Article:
PA Union Wants Better Customer Service In Alcohol Industry, Fights For System That Does The Opposite
Despite advocating for improved customer service at state-run liquor stores, a powerful Pennsylvania union is doing all it can to uphold a system designed to do the exact opposite.
Since the end of probation, some state and federal control over the liquor industry has became a common practice in many states. In Pennsylvania, however, the control goes to a whole new level. Pennsylvania and Utah are the only states with complete control over wholesale and retail operations. While Republicans tried time and time again to end the state monopoly, most recently with House Bill 466, United Food and Commercial Workers Local 1776 continue to be one of their biggest opponent.
“It’s important to note the House has passed it not once but twice,” Jay Ostrich, a spokesman for state House Speaker Mike Turzai, told The Daily Caller News Foundation.
While Local 1776 argues state control through The Pennsylvania Liquor Control Board (PLCB) is important for several reasons, the union also claim to be an advocate for improving customer service within the industry, a position Ostrich finds to be hypocritical.
“We look forward to working with Gov. Wolf and the Senate to pass common-sense modernization proposals that will make the PLCB a stronger asset that can deliver even more than it does today for all Pennsylvanians,” Wendell W. Young IV, president of Local 1776, said in a statement.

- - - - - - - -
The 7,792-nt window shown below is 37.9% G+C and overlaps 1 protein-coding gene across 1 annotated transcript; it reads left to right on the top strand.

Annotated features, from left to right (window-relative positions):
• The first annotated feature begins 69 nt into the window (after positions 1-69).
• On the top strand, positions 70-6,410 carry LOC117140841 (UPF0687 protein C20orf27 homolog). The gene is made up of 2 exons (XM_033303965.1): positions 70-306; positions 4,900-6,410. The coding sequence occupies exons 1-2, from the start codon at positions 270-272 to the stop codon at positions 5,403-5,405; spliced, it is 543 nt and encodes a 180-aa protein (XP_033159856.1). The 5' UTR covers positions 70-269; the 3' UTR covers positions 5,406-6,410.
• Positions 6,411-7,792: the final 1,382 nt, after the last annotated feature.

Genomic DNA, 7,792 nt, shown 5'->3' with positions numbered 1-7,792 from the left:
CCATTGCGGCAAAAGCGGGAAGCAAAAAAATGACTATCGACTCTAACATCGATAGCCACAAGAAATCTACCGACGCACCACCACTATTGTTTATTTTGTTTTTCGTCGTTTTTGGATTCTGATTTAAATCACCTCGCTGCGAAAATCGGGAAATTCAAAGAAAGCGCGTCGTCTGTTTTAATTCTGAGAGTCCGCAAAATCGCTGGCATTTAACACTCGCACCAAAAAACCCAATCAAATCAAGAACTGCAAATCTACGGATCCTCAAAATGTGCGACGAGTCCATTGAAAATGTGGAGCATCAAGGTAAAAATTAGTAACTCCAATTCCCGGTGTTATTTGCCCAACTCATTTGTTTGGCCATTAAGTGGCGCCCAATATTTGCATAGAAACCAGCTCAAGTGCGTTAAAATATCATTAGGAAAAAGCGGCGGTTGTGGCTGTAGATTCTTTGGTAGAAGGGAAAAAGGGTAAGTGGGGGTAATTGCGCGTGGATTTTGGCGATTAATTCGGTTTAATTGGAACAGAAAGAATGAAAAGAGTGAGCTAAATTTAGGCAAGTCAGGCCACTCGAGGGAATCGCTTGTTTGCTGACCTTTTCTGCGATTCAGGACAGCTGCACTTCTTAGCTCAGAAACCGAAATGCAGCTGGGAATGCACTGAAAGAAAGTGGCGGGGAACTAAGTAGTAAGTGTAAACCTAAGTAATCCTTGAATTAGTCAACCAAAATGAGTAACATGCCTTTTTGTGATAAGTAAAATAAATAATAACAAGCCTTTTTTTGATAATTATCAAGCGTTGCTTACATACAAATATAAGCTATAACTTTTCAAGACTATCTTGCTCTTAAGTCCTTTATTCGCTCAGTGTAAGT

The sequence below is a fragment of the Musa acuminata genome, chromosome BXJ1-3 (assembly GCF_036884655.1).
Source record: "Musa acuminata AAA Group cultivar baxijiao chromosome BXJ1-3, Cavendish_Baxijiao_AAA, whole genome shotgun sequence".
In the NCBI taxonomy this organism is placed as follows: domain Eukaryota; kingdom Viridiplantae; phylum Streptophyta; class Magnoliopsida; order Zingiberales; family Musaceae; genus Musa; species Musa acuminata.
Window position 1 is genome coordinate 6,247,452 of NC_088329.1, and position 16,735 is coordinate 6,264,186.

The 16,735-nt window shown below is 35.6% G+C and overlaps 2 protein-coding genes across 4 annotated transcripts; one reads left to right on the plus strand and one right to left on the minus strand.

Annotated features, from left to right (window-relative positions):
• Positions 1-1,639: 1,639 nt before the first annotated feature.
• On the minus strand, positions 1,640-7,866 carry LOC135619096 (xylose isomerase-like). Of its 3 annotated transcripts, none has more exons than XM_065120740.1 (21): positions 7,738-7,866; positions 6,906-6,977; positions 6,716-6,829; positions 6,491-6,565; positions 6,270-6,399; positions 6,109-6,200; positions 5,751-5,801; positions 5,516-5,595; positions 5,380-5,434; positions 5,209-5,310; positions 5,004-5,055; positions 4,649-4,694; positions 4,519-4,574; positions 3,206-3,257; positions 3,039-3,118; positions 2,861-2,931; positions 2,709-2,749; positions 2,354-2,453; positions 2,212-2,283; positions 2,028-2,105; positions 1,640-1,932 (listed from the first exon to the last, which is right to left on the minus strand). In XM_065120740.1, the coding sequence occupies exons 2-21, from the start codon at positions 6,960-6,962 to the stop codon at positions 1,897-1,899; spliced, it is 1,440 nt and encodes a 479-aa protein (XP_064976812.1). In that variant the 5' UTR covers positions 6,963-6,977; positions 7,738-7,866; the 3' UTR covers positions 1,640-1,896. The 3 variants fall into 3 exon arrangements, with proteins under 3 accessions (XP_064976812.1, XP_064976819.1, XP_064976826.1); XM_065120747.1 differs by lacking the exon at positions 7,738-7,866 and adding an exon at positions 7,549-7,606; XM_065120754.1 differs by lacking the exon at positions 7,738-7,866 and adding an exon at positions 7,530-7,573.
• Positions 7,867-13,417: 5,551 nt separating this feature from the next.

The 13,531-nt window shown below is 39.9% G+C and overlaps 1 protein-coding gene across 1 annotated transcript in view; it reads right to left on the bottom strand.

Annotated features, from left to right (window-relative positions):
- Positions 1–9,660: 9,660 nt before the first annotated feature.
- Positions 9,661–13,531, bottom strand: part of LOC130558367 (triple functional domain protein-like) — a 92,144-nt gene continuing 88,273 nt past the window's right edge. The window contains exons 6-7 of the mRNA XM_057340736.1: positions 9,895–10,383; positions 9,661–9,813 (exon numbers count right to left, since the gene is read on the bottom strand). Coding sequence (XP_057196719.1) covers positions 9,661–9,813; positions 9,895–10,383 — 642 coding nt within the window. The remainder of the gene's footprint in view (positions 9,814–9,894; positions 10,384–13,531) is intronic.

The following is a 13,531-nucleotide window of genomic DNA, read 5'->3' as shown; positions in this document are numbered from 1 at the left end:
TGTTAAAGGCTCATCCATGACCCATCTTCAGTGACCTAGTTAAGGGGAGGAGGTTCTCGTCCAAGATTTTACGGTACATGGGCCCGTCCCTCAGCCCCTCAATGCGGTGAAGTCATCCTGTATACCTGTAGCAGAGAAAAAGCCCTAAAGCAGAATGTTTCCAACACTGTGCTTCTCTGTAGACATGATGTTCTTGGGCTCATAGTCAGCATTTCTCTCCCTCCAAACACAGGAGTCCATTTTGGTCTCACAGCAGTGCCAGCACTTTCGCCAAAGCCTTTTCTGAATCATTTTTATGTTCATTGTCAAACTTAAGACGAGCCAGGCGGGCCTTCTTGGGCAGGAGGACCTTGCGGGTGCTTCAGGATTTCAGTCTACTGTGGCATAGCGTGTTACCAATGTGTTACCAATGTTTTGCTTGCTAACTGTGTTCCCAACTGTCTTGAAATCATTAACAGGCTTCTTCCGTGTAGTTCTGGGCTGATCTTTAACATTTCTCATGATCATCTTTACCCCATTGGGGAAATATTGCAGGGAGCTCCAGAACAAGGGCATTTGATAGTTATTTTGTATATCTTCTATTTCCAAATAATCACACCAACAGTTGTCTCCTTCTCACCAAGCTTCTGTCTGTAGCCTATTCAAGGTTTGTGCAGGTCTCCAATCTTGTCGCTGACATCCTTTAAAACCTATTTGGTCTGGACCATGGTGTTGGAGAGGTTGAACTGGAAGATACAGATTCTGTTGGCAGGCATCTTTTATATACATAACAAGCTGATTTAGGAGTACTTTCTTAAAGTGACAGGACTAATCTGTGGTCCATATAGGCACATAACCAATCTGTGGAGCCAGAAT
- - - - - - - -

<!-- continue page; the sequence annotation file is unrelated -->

The very system the union is seeking to uphold, however, was designed to make buying liquor as difficult for consumers as possible. PLCB is an independent government agency which was established alongside the repeal of prohibition in 1933 to help manages the alcohol industry in Pennsylvania.
“The current state-run liquor system in Pennsylvania was created in 1933 by then-Gov. Gifford Pinchot, who said the PA Liquor Control Board’s mission was to make liquor sales ‘as inconvenient and expensive as possible,’” the House Republican Caucus noted on its website.
Ostrich noted that Local 1776 is being more than just disingenuous by claiming it wants to make buying liquor more convenient for customers while fighting for a system that was designed to do the opposite.
“There’s no question it’s hypocritical,” Ostrich noted. Nevertheless, at least according to the union, the most important reason to keep the state alcohol monopoly going is because of the revenue it brings in.
“The PLCB is a profitable asset that continues to set records in total sales and profits. Last year alone, the agency returned more than $565 million in profits, transfers and taxes to this commonwealth,” Young added. “It makes no sense to sell it off to the big chain retailers and put 5,000 Pennsylvanians out of work in the bargain.”
Ostrich argues that there is no merit to those claims, and in fact because of bad management and regulations forcing people to buy across stateliness or through bootleggers, the state is losing money.
“They like to brag that they are creating profit,” Ostrich declared. “It’s just a disingenuous argument.”
“It’s disrespectful to the Pennsylvania taxpayers to say that,” Ostrich continued. “It costs $1.2 billion just to keep the state run stores open.”
“This is a government agency so out of control they spend millions each year on advertising,” Ostrich proclaimed. “For a state sponsored monopoly.”
“Even China and Russia have given up the idea of a state run monopoly,” he added. The real reason Ostrich thinks the union is fighting to keep the PLCB going is to protect its members who work within the state system.
According to Watchdog.org, Local 1776 has used powerful lobbyist and ad campaigns to get what it wants. Republicans are not willing to give up, though, with the state House and Senate looking to make privatization and pension reform the two top priorities for the upcoming budget session.
Local 1776 did not respond to a request for comment from TheDCNF.
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